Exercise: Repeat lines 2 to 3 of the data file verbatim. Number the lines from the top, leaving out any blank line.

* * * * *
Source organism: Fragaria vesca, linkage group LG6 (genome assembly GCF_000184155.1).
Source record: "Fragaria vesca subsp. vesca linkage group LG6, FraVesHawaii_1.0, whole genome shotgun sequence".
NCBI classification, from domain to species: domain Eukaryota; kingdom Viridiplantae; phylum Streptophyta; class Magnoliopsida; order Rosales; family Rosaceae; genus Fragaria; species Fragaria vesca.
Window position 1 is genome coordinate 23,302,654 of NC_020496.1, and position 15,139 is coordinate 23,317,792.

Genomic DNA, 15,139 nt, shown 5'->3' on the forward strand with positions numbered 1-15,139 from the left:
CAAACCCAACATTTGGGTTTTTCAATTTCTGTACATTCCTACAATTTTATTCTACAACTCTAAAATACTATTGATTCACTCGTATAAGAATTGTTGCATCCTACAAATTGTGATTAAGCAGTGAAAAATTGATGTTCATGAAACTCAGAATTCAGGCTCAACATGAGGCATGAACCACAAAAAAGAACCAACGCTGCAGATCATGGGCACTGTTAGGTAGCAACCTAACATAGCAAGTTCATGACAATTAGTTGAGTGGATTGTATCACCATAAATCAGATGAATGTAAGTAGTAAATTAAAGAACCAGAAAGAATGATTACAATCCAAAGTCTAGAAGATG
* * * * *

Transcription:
Source record: "Fragaria vesca subsp. vesca linkage group LG6, FraVesHawaii_1.0, whole genome shotgun sequence".
NCBI classification, from domain to species: domain Eukaryota; kingdom Viridiplantae; phylum Streptophyta; class Magnoliopsida; order Rosales; family Rosaceae; genus Fragaria; species Fragaria vesca.